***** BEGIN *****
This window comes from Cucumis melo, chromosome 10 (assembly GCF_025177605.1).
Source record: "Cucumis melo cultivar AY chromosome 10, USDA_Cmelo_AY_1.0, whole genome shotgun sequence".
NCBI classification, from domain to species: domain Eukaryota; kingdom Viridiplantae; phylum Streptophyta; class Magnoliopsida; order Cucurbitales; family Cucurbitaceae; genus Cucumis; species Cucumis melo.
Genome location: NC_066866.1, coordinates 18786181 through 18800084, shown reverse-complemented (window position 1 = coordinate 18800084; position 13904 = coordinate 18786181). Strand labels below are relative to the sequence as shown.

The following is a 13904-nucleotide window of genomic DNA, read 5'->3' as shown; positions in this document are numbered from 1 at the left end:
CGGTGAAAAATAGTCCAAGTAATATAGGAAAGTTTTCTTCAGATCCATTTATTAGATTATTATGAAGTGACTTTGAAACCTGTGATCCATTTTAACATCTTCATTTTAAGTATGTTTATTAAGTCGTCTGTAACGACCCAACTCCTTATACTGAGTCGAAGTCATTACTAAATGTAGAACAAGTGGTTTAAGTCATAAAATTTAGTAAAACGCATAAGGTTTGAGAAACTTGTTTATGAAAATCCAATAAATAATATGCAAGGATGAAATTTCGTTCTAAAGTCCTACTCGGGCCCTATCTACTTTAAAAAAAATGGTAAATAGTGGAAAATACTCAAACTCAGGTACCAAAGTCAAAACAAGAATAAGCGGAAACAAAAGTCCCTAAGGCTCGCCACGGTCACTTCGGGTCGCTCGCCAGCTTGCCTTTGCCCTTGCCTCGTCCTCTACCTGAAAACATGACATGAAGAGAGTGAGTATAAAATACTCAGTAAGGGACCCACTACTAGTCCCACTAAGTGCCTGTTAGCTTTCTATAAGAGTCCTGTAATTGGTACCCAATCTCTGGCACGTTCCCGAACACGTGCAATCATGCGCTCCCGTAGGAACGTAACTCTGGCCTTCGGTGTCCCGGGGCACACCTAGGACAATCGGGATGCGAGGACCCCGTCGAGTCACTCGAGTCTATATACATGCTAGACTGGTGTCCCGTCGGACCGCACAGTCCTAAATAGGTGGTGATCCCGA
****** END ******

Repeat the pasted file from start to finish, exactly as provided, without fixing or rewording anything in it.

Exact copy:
This window comes from Cucumis melo, chromosome 10 (assembly GCF_025177605.1).
Source record: "Cucumis melo cultivar AY chromosome 10, USDA_Cmelo_AY_1.0, whole genome shotgun sequence".
NCBI classification, from domain to species: domain Eukaryota; kingdom Viridiplantae; phylum Streptophyta; class Magnoliopsida; order Cucurbitales; family Cucurbitaceae; genus Cucumis; species Cucumis melo.
Genome location: NC_066866.1, coordinates 18786181 through 18800084, shown reverse-complemented (window position 1 = coordinate 18800084; position 13904 = coordinate 18786181). Strand labels below are relative to the sequence as shown.

The following is a 13904-nucleotide window of genomic DNA, read 5'->3' as shown; positions in this document are numbered from 1 at the left end:
CGGTGAAAAATAGTCCAAGTAATATAGGAAAGTTTTCTTCAGATCCATTTATTAGATTATTATGAAGTGACTTTGAAACCTGTGATCCATTTTAACATCTTCATTTTAAGTATGTTTATTAAGTCGTCTGTAACGACCCAACTCCTTATACTGAGTCGAAGTCATTACTAAATGTAGAACAAGTGGTTTAAGTCATAAAATTTAGTAAAACGCATAAGGTTTGAGAAACTTGTTTATGAAAATCCAATAAATAATATGCAAGGATGAAATTTCGTTCTAAAGTCCTACTCGGGCCCTATCTACTTTAAAAAAAATGGTAAATAGTGGAAAATACTCAAACTCAGGTACCAAAGTCAAAACAAGAATAAGCGGAAACAAAAGTCCCTAAGGCTCGCCACGGTCACTTCGGGTCGCTCGCCAGCTTGCCTTTGCCCTTGCCTCGTCCTCTACCTGAAAACATGACATGAAGAGAGTGAGTATAAAATACTCAGTAAGGGACCCACTACTAGTCCCACTAAGTGCCTGTTAGCTTTCTATAAGAGTCCTGTAATTGGTACCCAATCTCTGGCACGTTCCCGAACACGTGCAATCATGCGCTCCCGTAGGAACGTAACTCTGGCCTTCGGTGTCCCGGGGCACACCTAGGACAATCGGGATGCGAGGACCCCGTCGAGTCACTCGAGTCTATATACATGCTAGACTGGTGTCCCGTCGGACCGCACAGTCCTAAATAGGTGGTGATCCCGA